Rumors of the death of pay TV have been slightly exaggerated.
There's no denying that pay TV, a category that includes traditional cable, satellite as well as bundles such as Verizon's (VZ) - Get Verizon Communications Inc. Report FIOS or AT&T's (T) - Get AT&T Inc. Report Uverse, has been on the wane in recent years. It's also true that streaming video on demand (SVOD) services are rapidly proliferating -- Disney+ (DIS) - Get Walt Disney Company Report , WarnerMedia's HBO Max and Apple (AAPL) - Get Apple Inc. (AAPL) Report TV+ are going live in the coming quarters, joining competitors Netflix (NFLX) - Get Netflix, Inc. (NFLX) Report , Hulu and Amazon (AMZN) - Get Amazon.com, Inc. Report Prime Video.
But it's not so easy to draw a straight line between the two trends. Nor is the "cord cutting" phenomenon a simple matter of consumers flocking to SVOD providers because of cheaper pricing and better content.
As of late 2018, 78% of U.S. households still subscribed to pay TV, while 69% subscribed to an SVOD service, according to Leichtman Research Group, which analyzes the broadband, media and entertainment industries. And in recent quarters, the majority of losses in pay TV subscriptions have been driven by losses in satellite subscribers -- from one provider in particular, said LRG founder Bruce Leichtman.
"AT&T had a dramatic change in plans, focusing much more on profitability and margins, so that led to this idea that they're not going to chase low-value customers the way they used to," he said, referring to AT&T's DirecTV service. "Since their strategy change three quarters ago, they've represented half of all industry losses."
Put another way, losses in satellite subscribers and gains in streaming have as much to do with provider strategy as consumer choice. And there's also a lot of overlap between households that subscribe to pay TV and at least one streaming service -- suggesting that when it comes to home entertainment, many people are perfectly comfortable shelling out $100 or more on a monthly basis.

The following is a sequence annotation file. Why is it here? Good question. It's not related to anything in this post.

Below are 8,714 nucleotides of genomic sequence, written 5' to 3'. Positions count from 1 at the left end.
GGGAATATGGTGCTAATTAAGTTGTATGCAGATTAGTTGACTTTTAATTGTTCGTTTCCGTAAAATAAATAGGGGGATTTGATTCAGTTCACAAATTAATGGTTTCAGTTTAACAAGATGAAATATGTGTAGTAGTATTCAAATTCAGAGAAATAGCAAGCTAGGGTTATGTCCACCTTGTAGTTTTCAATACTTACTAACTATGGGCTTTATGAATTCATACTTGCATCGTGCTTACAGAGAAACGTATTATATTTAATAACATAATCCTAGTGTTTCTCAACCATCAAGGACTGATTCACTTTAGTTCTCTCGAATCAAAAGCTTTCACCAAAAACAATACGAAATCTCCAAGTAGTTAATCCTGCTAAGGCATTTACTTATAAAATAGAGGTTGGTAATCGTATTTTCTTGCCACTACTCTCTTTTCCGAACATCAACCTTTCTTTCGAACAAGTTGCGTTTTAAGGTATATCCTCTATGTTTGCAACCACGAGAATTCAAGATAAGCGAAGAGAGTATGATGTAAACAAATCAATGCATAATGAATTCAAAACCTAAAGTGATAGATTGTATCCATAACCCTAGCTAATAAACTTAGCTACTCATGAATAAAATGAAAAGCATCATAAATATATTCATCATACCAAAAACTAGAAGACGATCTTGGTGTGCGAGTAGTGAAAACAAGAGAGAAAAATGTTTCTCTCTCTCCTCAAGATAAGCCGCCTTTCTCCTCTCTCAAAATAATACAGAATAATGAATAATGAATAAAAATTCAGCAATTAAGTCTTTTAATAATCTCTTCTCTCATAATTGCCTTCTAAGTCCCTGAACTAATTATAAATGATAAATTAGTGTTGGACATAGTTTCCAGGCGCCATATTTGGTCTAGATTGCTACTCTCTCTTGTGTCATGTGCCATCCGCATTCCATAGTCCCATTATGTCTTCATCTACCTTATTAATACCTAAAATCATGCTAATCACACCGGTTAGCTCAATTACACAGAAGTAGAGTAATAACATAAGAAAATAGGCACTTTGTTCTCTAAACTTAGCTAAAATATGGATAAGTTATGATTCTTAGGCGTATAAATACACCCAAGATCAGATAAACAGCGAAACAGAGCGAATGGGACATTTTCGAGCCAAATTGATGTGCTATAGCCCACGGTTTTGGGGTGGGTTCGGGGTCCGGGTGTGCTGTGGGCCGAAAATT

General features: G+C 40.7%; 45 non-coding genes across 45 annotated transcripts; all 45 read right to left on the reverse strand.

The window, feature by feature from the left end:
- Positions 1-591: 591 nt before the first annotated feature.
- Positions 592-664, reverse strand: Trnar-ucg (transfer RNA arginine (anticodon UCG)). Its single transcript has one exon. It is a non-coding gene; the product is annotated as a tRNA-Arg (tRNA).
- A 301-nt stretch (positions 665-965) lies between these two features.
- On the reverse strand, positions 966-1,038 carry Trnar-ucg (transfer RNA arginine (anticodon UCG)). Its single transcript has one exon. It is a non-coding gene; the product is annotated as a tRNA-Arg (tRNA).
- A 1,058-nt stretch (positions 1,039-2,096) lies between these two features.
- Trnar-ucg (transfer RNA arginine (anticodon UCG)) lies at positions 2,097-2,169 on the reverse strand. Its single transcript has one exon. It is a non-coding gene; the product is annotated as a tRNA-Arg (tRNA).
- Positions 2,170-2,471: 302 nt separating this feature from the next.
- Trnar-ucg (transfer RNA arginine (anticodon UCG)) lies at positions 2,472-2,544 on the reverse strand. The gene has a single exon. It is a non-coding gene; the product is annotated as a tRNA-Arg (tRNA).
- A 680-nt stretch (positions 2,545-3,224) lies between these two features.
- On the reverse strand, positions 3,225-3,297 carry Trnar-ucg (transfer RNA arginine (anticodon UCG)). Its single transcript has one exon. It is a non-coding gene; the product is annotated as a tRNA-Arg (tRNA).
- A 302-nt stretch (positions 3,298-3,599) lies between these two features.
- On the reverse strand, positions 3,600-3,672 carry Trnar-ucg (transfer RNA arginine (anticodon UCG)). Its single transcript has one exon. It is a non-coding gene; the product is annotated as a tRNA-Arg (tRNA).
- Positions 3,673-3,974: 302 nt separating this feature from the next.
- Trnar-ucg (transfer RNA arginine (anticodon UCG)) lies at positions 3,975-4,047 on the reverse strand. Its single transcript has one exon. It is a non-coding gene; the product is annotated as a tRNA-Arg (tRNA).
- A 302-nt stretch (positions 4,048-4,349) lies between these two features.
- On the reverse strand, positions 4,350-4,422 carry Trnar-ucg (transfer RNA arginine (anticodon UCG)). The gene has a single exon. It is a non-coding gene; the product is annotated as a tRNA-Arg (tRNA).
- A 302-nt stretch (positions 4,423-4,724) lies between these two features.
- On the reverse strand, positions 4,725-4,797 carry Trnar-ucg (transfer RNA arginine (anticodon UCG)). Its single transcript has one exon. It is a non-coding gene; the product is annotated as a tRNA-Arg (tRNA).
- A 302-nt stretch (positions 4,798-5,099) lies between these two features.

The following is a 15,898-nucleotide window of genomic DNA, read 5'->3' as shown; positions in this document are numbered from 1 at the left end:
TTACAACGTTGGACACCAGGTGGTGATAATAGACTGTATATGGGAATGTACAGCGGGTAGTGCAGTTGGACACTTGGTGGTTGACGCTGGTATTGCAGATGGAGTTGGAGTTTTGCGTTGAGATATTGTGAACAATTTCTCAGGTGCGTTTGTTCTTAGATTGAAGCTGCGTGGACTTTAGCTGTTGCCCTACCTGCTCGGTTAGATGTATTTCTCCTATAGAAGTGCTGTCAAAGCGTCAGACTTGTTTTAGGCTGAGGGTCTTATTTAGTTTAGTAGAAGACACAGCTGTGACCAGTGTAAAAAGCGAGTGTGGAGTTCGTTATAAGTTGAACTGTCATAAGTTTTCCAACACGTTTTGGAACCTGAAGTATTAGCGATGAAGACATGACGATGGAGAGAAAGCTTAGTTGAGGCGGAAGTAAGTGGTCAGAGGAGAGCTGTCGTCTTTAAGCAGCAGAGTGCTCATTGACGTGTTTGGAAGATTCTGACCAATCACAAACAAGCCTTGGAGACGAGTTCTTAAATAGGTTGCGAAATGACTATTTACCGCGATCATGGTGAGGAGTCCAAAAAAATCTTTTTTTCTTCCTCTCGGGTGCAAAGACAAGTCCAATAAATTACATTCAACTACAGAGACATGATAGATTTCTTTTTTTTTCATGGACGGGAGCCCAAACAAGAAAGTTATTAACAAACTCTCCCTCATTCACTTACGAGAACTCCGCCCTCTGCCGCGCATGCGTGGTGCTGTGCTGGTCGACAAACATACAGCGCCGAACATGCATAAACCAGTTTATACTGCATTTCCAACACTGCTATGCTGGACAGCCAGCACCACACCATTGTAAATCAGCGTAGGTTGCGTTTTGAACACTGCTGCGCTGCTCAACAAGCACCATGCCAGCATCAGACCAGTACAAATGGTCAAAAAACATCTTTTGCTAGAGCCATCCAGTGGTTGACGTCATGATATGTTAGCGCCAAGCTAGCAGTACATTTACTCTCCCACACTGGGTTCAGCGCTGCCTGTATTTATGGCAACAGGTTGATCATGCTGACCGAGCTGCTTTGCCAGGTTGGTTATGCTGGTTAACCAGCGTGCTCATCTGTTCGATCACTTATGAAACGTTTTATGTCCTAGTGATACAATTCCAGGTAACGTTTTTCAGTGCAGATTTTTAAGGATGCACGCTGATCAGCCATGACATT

"Everyone is looking for value --- it doesn't matter where you are as far as your income," Leichtman added.
As the streaming market heats up -- Netflix, Apple, Amazon and others have collectively spent billions producing or acquiring premium content -- it's easy to frame it as, fundamentally, a war for the best content at the best price. Netflix analysts, for example, have suggested that subscriber growth is closely tied to the quality of the original content slate in any given season, driven by certain premium shows such as Stranger Things,Orange is the New Black, Ozark, or BoJack Horseman. Others following the forthcoming Disney+ launch note that its biggest strength is its vast catalogue of intellectual property, from Star Wars to Pixar and National Geographic.
But where the industry goes from here won't just be dictated by whether consumers prefer to kick back with Marvel movies, Game of Thrones or old episodes of Friends. At low price points relative to pay TV subscriptions -- WarnerMedia's HBO Max, which could be priced as high as $17 per month according to reports, is poised to be the most expensive of the standalone SVOD services thus far -- there's room for many players to succeed.
There's an important caveat, however. Per Sjofors, founder of Atenga Insights and a specialist in how prices affect behavior, said that there's a psychological "wall" at $15 where many consumers won't sign up in the first place. With one exception.
"Those who are interested in sports are willing to pay an insane amount of money to see the teams they follow, on whatever channel it shows up," he said.
That's a key factor in the staying power of pay TV for many consumers -- even as SVOD services have risen, too. And it's likely one of the main reasons why in promotional materials for Hulu or YouTube TV -- two services that include live TV and live sports for between $40 and $51 per month -- you'll typically find access to live basketball or football placed front and center.
Pay TV is still "highly likely" to lose subscribers in the coming years, Leichtman noted, though the pace is difficult to predict: "How the industry will further progress has as as much to do with provider strategies as consumer behavior," he said.
As for what will fill the void for the cord-cutters of the future, it might be wise to (pun intended) keep your eye on the ball.
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